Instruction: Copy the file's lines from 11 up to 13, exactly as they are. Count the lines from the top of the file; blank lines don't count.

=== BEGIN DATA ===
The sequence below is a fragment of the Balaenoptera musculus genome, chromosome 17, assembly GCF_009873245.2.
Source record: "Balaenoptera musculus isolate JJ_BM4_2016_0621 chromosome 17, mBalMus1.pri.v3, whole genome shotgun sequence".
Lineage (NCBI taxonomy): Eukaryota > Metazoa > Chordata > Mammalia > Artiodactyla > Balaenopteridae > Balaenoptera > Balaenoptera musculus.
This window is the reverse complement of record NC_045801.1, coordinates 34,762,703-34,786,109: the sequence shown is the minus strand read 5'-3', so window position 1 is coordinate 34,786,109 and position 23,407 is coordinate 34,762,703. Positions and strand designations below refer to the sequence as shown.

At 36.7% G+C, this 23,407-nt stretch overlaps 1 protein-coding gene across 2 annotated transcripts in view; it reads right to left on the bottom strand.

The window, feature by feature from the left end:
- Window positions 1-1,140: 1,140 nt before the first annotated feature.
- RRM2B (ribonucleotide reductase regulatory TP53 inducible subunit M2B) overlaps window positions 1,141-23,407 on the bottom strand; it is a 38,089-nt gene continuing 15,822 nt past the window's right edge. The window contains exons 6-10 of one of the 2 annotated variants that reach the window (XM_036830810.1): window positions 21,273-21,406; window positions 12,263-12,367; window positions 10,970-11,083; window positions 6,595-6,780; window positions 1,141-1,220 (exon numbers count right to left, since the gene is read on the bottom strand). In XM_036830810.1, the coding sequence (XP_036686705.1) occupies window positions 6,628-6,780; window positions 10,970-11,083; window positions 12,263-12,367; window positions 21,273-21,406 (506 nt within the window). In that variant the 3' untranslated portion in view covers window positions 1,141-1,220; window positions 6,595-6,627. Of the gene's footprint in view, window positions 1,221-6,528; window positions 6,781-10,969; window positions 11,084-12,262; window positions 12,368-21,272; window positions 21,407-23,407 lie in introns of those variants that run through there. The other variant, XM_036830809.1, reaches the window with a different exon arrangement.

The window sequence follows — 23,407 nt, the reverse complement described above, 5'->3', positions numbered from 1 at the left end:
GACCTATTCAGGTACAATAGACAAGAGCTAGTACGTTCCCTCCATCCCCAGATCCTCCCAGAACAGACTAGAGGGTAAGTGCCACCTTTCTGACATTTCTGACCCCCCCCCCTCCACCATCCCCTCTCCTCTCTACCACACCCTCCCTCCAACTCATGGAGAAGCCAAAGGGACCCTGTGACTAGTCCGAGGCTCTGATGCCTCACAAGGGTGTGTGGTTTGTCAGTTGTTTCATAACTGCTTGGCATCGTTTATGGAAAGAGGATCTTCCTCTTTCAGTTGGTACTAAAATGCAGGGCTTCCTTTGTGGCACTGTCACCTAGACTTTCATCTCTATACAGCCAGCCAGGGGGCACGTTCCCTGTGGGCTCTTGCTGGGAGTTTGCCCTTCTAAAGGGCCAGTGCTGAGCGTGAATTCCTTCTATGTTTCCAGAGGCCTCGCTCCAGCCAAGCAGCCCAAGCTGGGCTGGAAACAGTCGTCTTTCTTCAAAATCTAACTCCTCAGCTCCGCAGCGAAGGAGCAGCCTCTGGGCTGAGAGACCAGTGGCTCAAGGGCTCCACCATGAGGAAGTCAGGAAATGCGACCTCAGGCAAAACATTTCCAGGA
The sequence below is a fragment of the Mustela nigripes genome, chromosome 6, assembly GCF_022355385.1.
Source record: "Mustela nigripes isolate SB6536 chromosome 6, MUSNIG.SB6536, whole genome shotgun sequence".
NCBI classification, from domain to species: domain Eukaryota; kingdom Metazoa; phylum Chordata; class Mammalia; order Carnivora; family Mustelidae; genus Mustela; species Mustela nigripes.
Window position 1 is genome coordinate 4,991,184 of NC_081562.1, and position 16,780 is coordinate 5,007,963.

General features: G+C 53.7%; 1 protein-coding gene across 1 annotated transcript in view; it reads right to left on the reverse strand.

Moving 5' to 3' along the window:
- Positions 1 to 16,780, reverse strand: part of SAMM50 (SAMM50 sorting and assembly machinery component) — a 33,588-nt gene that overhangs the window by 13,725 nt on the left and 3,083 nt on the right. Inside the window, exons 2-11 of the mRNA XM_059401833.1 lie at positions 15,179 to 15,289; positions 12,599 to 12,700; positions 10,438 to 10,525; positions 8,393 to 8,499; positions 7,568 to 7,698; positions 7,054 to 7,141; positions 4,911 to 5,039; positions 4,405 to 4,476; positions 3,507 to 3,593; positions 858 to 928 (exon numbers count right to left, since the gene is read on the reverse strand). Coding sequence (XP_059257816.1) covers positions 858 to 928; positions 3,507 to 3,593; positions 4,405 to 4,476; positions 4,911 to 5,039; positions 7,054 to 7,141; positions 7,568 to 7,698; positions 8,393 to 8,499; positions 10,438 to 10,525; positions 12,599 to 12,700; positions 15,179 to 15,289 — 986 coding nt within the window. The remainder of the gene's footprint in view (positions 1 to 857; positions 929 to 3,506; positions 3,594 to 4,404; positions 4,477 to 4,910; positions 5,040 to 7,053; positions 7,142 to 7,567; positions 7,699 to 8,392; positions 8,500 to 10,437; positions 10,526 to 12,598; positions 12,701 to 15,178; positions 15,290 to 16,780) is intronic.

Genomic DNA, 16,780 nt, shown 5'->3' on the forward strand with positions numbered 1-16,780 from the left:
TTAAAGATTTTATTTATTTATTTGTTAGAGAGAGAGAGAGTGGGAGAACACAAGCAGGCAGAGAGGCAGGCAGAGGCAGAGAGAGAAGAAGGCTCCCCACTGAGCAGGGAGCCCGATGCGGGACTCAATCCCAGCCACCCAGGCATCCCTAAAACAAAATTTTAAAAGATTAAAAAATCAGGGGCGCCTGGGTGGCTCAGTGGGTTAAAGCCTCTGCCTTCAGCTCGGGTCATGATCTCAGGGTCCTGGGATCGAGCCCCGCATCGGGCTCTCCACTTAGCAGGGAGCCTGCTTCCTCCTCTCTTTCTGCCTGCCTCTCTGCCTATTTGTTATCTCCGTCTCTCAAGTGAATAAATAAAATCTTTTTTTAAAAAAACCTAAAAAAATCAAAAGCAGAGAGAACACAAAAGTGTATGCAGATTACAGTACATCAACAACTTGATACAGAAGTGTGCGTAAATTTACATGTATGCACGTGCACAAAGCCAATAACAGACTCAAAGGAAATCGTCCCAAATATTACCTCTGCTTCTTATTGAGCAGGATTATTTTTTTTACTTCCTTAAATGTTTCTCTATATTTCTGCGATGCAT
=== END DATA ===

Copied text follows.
The sequence below is a fragment of the Mustela nigripes genome, chromosome 6, assembly GCF_022355385.1.
Source record: "Mustela nigripes isolate SB6536 chromosome 6, MUSNIG.SB6536, whole genome shotgun sequence".
NCBI classification, from domain to species: domain Eukaryota; kingdom Metazoa; phylum Chordata; class Mammalia; order Carnivora; family Mustelidae; genus Mustela; species Mustela nigripes.